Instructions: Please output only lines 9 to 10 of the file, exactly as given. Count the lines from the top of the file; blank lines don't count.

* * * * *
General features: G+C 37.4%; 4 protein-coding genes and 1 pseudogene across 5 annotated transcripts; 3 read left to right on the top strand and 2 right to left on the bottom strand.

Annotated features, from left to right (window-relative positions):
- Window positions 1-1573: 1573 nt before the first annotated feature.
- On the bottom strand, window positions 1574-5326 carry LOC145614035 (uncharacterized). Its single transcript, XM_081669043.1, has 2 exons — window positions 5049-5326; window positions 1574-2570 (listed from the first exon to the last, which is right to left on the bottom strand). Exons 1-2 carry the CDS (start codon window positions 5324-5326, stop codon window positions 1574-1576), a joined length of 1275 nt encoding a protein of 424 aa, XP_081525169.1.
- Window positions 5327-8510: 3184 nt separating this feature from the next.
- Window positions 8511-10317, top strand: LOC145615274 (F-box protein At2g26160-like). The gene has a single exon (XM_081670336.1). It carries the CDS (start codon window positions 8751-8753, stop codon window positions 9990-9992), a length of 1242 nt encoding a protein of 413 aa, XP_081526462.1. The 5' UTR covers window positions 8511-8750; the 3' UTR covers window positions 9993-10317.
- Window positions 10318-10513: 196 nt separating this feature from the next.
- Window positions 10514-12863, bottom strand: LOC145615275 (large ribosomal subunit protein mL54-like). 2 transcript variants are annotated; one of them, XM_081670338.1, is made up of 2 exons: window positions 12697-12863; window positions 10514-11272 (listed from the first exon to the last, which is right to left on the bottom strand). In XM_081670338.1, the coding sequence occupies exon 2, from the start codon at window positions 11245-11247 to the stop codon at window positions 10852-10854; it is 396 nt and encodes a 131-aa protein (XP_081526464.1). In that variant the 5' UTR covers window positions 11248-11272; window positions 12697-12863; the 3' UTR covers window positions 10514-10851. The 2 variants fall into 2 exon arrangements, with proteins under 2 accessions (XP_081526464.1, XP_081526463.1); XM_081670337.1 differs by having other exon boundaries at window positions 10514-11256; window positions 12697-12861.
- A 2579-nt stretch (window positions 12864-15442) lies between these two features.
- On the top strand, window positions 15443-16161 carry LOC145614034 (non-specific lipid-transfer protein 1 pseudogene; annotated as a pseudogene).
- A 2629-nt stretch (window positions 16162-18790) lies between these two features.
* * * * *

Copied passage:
- A 2579-nt stretch (window positions 12864-15442) lies between these two features.
- On the top strand, window positions 15443-16161 carry LOC145614034 (non-specific lipid-transfer protein 1 pseudogene; annotated as a pseudogene).